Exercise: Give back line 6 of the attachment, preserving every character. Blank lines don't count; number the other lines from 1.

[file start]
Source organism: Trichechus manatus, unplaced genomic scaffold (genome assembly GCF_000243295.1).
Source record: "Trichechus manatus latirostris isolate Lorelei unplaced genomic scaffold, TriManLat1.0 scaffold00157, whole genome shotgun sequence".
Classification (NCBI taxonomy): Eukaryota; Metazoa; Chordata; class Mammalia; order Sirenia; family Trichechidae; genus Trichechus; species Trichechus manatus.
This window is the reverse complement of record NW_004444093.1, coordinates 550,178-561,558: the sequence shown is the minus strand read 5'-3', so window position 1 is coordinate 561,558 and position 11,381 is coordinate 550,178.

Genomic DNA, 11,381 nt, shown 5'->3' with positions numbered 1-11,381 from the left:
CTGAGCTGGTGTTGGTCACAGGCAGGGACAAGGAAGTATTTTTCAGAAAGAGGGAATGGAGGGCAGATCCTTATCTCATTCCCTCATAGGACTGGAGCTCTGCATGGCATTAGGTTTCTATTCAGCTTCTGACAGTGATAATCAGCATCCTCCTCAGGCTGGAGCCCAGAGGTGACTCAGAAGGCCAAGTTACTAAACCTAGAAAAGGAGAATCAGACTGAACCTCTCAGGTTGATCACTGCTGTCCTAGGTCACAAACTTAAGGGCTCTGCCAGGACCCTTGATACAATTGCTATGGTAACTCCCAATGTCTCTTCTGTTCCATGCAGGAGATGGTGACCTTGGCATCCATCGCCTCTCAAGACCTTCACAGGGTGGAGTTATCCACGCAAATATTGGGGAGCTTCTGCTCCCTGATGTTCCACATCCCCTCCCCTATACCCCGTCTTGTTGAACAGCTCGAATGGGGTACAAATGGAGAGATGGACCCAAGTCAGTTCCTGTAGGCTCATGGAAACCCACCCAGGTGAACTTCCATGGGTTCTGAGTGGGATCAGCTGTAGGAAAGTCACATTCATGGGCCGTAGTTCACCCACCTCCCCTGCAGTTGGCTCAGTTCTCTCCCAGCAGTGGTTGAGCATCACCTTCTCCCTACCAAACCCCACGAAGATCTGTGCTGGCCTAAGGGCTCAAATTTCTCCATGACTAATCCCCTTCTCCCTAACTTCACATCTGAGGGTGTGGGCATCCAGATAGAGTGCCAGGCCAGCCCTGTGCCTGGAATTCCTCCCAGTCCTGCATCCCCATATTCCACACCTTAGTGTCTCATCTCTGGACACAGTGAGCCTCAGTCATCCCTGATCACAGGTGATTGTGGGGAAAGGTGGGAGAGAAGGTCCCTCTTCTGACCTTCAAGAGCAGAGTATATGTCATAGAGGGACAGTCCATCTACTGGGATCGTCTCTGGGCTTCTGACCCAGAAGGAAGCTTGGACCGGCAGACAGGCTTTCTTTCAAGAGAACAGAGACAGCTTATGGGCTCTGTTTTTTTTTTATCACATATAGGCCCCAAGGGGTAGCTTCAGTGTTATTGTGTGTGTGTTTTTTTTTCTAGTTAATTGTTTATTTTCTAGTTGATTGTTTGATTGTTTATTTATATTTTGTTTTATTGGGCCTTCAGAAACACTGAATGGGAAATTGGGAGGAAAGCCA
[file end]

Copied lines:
CTGAGCTGGTGTTGGTCACAGGCAGGGACAAGGAAGTATTTTTCAGAAAGAGGGAATGGAGGGCAGATCCTTATCTCATTCCCTCATAGGACTGGAGCTCTGCATGGCATTAGGTTTCTATTCAGCTTCTGACAGTGATAATCAGCATCCTCCTCAGGCTGGAGCCCAGAGGTGACTCAGAAGGCCAAGTTACTAAACCTAGAAAAGGAGAATCAGACTGAACCTCTCAGGTTGATCACTGCTGTCCTAGGTCACAAACTTAAGGGCTCTGCCAGGACCCTTGATACAATTGCTATGGTAACTCCCAATGTCTCTTCTGTTCCATGCAGGAGATGGTGACCTTGGCATCCATCGCCTCTCAAGACCTTCACAGGGTGGAGTTATCCACGCAAATATTGGGGAGCTTCTGCTCCCTGATGTTCCACATCCCCTCCCCTATACCCCGTCTTGTTGAACAGCTCGAATGGGGTACAAATGGAGAGATGGACCCAAGTCAGTTCCTGTAGGCTCATGGAAACCCACCCAGGTGAACTTCCATGGGTTCTGAGTGGGATCAGCTGTAGGAAAGTCACATTCATGGGCCGTAGTTCACCCACCTCCCCTGCAGTTGGCTCAGTTCTCTCCCAGCAGTGGTTGAGCATCACCTTCTCCCTACCAAACCCCACGAAGATCTGTGCTGGCCTAAGGGCTCAAATTTCTCCATGACTAATCCCCTTCTCCCTAACTTCACATCTGAGGGTGTGGGCATCCAGATAGAGTGCCAGGCCAGCCCTGTGCCTGGAATTCCTCCCAGTCCTGCATCCCCATATTCCACACCTTAGTGTCTCATCTCTGGACACAGTGAGCCTCAGTCATCCCTGATCACAGGTGATTGTGGGGAAAGGTGGGAGAGAAGGTCCCTCTTCTGACCTTCAAGAGCAGAGTATATGTCATAGAGGGACAGTCCATCTACTGGGATCGTCTCTGGGCTTCTGACCCAGAAGGAAGCTTGGACCGGCAGACAGGCTTTCTTTCAAGAGAACAGAGACAGCTTATGGGCTCTGTTTTTTTTTTATCACATATAGGCCCCAAGGGGTAGCTTCAGTGTTATTGTGTGTGTGTTTTTTTTTCTAGTTAATTGTTTATTTTCTAGTTGATTGTTTGATTGTTTATTTATATTTTGTTTTATTGGGCCTTCAGAAACACTGAATGGGAAATTGGGAGGAAAGCCA